Globe Books
 

September 21, 2019

 
 
Long read
 
Fall books preview: 52 reads to watch for this season
  Fall books preview: 52 reads to watch for this season
 

Becky Toyne

 
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Book news
 
Author Graeme Gibson was a leader of Canada’s literary scene
  Author Graeme Gibson was a leader of Canada’s literary scene
 

Judy Stoffman

Experimental novelist, conservationist, birdwatcher, outdoorsman, cultural activist, gifted cook, generous host, world traveller – Graeme Gibson was a key figure in a talented generation of Canadian writers who brought a modern Canadian literary tradition into being. He also helped put in place the structures to make it possible for authors to earn a living in this country. He and his life partner, author Margaret Atwood, were a power couple at the heart of the country’s literary culture for close to five decades.

 
Mr. Gibson died at 85 in University College Hospital in London, on Sept. 18 with Ms. Atwood and his children by his side. He had suffered a hemorrhagic stroke five days earlier. The couple had been travelling in Italy, then in England to launch Ms. Atwood’s latest speculative novel, The Testaments. He had been in declining health and suffered repeated falls since the start of the year.

 
He made legions of friends in many countries not only because of his literary standing, but through progressive causes he tirelessly championed, such as the freeing of jailed writers and habitat preservation for birds and other animals. News of his passing was reported around the world, from The Guardian, Le Monde and Corriere della Serra to the Sydney Morning Herald.

 
 
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All-female slate nominated for Writers’ Trust Prize for Nonfiction
All-female slate nominated for Writers’ Trust Prize for Nonfiction
 

Becky Toyne

When the winner of this year’s prestigious Hilary Weston Writers’ Trust Prize for Nonfiction is announced on Nov. 5, a woman will take home the $60,000 purse.

 
For the first time in the history of the prize – and noteworthy for any literary award, especially one for non-fiction – the short list announced Tuesday is made up exclusively of female writers.

 
 
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Life in a cult: Sarah Edmondson unveils her experience with NXIVM
Life in a cult: Sarah Edmondson unveils her experience with NXIVM
 

Marsha Lederman

Sarah Edmondson says it’s hard to sit in a coffee shop – even to leave the house – any more without being recognized. There’s the woman who escaped that cult, the woman who was branded with that guy’s initials on her bikini line. Or, worse, there’s that woman who tried to get me to join.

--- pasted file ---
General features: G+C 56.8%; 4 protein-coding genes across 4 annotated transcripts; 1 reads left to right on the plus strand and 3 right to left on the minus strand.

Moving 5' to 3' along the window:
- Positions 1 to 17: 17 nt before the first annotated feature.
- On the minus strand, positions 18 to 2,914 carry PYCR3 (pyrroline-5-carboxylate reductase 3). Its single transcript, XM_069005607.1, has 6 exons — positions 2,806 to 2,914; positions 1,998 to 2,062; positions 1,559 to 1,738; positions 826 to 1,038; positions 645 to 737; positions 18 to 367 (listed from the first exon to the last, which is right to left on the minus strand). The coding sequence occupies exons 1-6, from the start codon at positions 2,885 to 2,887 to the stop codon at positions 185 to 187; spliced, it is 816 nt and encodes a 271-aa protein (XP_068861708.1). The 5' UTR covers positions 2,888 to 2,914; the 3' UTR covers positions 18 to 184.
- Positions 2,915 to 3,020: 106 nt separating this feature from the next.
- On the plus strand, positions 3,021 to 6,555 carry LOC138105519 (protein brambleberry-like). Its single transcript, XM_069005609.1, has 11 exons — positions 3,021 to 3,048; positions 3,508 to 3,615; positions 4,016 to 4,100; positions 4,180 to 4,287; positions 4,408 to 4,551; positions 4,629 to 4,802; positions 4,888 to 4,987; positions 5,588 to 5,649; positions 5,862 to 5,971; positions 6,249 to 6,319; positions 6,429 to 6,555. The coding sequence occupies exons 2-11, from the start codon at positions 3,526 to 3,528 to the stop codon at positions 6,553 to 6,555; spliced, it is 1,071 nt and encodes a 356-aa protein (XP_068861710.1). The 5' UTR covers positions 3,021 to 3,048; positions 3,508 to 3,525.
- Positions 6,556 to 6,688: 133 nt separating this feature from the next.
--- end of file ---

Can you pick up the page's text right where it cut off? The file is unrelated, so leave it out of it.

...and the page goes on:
The Vancouver actor has become inextricably linked with NXIVM (pronounce NEX-ee-um) and the poster child of cult escape, often fielding inquiries from other lost souls in similar situations.

 
 
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Book reviews
 
Helen Knott’s new book offers astonishing insight into the promises and betrayals of addiction
Helen Knott’s new book offers astonishing insight into the promises and betrayals of addiction
 

Cheryl Suzack

  • Title: In My Own Moccasins: A Memoir of Struggle and Resilience
  • Author: Helen Knott
  • Genre: Memoir
  • Publisher: University of Regina Press
  • Pages: 366
Although not yet thirty years old, Helen Knott is well known internationally for her advocacy. One of a handful of Indigenous youth invited to speak before the United Nations about how Canada is failing Indigenous peoples, Knott is also a respected environmental activist who has organized nationally against the Site C Dam in British Columbia. In 2016, she was recognized by the Nobel Women’s Initiative through their “16 Days of Activism Against Gender Violence” campaign. Her poetic voice, political insights and storytelling skill place her among a select group of women from around the world committed to peace, justice and equality.

 
Her memoirs, In My Own Moccasins, build on these commitments, conveying astonishing insights into her experience of being trapped by an abusive addictive lifestyle and by the knowledge of how it played out and wrought devastation in her life.

 
 
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Back to Blakeney offers a reminder of the efficacy of Big Politics
  Back to Blakeney offers a reminder of the efficacy of Big Politics
 

David Moscrop

  • Title: Back to Blakeney: Revitalizing the Democratic State
  • Edited by: David McGrane, John Whyte, Roy Romanow and Russell Isinger
  • Genre: Essays
  • Publisher: University of Regina Press
  • Pages: 320 pages